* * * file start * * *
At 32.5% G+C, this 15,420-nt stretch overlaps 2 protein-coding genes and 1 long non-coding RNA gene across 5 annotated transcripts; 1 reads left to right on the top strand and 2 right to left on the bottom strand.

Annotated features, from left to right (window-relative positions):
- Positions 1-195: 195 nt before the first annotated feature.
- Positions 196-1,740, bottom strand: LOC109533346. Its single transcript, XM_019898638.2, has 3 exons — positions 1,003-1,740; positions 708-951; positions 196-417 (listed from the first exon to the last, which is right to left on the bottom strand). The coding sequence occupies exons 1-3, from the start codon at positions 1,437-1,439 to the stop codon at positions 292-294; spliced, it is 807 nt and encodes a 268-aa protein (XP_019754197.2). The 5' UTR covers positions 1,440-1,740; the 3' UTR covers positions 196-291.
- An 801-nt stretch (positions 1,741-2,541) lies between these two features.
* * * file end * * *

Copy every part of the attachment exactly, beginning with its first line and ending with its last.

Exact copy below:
At 32.5% G+C, this 15,420-nt stretch overlaps 2 protein-coding genes and 1 long non-coding RNA gene across 5 annotated transcripts; 1 reads left to right on the top strand and 2 right to left on the bottom strand.

Annotated features, from left to right (window-relative positions):
- Positions 1-195: 195 nt before the first annotated feature.
- Positions 196-1,740, bottom strand: LOC109533346. Its single transcript, XM_019898638.2, has 3 exons — positions 1,003-1,740; positions 708-951; positions 196-417 (listed from the first exon to the last, which is right to left on the bottom strand). The coding sequence occupies exons 1-3, from the start codon at positions 1,437-1,439 to the stop codon at positions 292-294; spliced, it is 807 nt and encodes a 268-aa protein (XP_019754197.2). The 5' UTR covers positions 1,440-1,740; the 3' UTR covers positions 196-291.
- An 801-nt stretch (positions 1,741-2,541) lies between these two features.